Caracas-based El Universal is one of Venezuela’s most important national dailies, and a staunch critic of Chávez’ government. But such attacks are felt way beyond the capital, and “the situation for newspapers in the provinces is critical,” warns Marianela Balbi. The most shocking state of affairs appears to be in the state of Barinas, whose governor is none other than Adán Chávez, Hugo Chávez’ brother. The Barinas government has systematically intimidated and harassed radio, TV and written press that it does not control.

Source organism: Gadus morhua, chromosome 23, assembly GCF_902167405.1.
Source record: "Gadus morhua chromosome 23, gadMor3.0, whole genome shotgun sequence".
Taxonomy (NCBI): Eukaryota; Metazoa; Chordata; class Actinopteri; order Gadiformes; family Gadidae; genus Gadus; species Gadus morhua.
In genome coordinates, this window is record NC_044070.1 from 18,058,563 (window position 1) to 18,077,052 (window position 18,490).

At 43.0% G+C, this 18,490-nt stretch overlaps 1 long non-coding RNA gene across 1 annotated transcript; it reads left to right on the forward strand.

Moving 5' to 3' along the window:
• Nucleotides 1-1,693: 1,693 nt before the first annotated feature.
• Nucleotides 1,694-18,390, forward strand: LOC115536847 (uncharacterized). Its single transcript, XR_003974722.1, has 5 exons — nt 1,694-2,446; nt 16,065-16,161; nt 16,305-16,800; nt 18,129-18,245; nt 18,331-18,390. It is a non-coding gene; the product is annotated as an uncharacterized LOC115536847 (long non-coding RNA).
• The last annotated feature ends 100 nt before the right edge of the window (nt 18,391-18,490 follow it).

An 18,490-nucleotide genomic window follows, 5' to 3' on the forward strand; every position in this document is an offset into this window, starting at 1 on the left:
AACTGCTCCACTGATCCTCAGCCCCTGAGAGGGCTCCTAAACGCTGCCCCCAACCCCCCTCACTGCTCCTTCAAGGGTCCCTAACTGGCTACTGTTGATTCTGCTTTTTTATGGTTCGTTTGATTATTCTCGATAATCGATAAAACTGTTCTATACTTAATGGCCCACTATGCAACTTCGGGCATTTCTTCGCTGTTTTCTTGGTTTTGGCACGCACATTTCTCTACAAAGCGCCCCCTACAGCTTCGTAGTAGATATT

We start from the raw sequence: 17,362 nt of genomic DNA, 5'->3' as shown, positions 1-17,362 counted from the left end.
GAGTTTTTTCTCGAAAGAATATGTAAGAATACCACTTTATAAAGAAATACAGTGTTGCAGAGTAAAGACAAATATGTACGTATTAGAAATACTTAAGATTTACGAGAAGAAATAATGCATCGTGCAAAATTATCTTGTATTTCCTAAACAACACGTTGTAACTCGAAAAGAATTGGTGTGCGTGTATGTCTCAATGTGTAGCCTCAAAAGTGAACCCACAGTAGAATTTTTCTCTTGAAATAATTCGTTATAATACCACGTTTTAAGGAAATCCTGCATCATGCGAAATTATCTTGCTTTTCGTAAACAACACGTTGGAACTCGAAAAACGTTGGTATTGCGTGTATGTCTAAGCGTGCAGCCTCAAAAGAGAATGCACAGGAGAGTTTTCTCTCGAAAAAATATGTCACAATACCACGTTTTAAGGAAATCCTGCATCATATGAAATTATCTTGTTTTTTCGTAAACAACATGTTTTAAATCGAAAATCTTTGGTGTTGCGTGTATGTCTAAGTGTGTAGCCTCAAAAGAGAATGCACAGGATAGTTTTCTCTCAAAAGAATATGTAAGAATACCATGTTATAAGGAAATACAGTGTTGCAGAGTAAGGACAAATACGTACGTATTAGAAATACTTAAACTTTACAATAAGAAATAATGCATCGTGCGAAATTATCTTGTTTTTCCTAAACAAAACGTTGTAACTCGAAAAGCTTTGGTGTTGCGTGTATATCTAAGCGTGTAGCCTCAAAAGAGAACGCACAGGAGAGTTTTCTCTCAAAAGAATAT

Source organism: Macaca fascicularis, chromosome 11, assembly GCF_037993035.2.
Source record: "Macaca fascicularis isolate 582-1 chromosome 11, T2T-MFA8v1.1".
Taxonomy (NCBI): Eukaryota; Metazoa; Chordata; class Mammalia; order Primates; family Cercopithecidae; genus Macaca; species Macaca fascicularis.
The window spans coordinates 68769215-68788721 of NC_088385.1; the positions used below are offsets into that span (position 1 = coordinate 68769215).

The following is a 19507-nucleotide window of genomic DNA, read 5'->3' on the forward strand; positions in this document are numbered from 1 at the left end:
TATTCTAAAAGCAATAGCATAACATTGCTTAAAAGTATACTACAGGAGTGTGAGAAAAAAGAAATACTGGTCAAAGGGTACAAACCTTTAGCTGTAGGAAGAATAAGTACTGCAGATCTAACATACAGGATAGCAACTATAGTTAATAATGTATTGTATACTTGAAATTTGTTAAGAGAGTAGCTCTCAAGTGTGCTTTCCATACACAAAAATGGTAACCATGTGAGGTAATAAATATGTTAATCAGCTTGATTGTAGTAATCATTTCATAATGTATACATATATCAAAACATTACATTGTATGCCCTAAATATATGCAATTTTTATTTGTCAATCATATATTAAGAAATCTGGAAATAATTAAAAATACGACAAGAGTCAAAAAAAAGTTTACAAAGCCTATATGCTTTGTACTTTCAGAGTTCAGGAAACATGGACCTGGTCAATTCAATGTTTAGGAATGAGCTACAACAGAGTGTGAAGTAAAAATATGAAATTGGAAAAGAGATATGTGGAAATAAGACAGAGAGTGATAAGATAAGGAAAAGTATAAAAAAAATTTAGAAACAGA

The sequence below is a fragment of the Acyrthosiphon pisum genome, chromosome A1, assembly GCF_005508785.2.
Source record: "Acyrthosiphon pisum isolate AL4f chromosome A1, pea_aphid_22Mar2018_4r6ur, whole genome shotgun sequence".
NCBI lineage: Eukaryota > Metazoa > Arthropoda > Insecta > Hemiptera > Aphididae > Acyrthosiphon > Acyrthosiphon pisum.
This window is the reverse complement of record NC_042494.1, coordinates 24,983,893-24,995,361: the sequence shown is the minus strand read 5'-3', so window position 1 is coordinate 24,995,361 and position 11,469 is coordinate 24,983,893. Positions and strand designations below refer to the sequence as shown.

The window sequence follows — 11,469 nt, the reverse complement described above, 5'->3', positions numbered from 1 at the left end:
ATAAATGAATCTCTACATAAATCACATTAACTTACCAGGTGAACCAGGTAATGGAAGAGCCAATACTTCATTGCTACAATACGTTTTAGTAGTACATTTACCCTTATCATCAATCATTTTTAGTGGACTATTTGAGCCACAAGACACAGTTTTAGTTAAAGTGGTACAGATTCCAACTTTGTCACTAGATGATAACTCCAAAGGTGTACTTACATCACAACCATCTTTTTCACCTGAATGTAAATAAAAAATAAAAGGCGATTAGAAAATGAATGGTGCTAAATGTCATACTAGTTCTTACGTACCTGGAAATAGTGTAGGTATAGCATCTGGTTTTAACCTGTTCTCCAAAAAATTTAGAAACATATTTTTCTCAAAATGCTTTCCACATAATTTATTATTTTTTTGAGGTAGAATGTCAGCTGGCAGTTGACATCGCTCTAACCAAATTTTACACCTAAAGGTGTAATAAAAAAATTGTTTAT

The case of daily paper La Prensa reveals the extent of these attacks. On 21 May, La Prensa columnists Jesús González Cazorla and Omar Arévalo did not appear in that day’s edition. The pair, regularly denounces irregularities and corruption by government officials. The decision not to publish the two opinion pieces came after regional government representatives met with the son of the newspaper owner, in the absence of the daily’s director, Alberto Santeliz, known for his independence from the government line. On 23 May, an editorial signed by the newspaper’s publisher, Rúbico Ramírez Gonzalez, announced a change in the editorial line of the newspaper, criticizing the newspaper’s previous stance which had been independent from the government. The National College of Journalists, CPN, issued a statement on 24 May, denouncing systematic attacks against the press in Barinas dating back to January and stating that “governor Adán Chávez Frías leads a systematic policy of annihilation of freedom of expression, particularly against journalists not affiliated or close to the government and its party (…) Sadly, Barinas has become the Venezuelan state with the most attacks on freedom of expression.”